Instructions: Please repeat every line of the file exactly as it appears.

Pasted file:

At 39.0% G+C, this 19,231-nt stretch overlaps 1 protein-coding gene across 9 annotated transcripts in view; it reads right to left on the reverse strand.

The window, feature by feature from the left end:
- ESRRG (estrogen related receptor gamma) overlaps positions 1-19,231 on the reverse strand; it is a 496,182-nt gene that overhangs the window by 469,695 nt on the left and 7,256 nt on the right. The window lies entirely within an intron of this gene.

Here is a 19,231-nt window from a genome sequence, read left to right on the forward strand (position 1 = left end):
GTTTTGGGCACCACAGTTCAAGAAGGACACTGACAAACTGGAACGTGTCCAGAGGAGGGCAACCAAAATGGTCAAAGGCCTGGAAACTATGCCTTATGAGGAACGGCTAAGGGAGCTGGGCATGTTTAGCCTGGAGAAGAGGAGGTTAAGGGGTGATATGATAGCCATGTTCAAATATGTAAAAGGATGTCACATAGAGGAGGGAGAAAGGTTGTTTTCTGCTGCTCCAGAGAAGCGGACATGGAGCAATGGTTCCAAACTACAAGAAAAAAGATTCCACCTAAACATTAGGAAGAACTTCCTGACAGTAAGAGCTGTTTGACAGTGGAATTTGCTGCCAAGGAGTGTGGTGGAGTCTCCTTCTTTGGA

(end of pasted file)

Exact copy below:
At 39.0% G+C, this 19,231-nt stretch overlaps 1 protein-coding gene across 9 annotated transcripts in view; it reads right to left on the reverse strand.

The window, feature by feature from the left end:
- ESRRG (estrogen related receptor gamma) overlaps positions 1-19,231 on the reverse strand; it is a 496,182-nt gene that overhangs the window by 469,695 nt on the left and 7,256 nt on the right. The window lies entirely within an intron of this gene.

Here is a 19,231-nt window from a genome sequence, read left to right on the forward strand (position 1 = left end):
GTTTTGGGCACCACAGTTCAAGAAGGACACTGACAAACTGGAACGTGTCCAGAGGAGGGCAACCAAAATGGTCAAAGGCCTGGAAACTATGCCTTATGAGGAACGGCTAAGGGAGCTGGGCATGTTTAGCCTGGAGAAGAGGAGGTTAAGGGGTGATATGATAGCCATGTTCAAATATGTAAAAGGATGTCACATAGAGGAGGGAGAAAGGTTGTTTTCTGCTGCTCCAGAGAAGCGGACATGGAGCAATGGTTCCAAACTACAAGAAAAAAGATTCCACCTAAACATTAGGAAGAACTTCCTGACAGTAAGAGCTGTTTGACAGTGGAATTTGCTGCCAAGGAGTGTGGTGGAGTCTCCTTCTTTGGA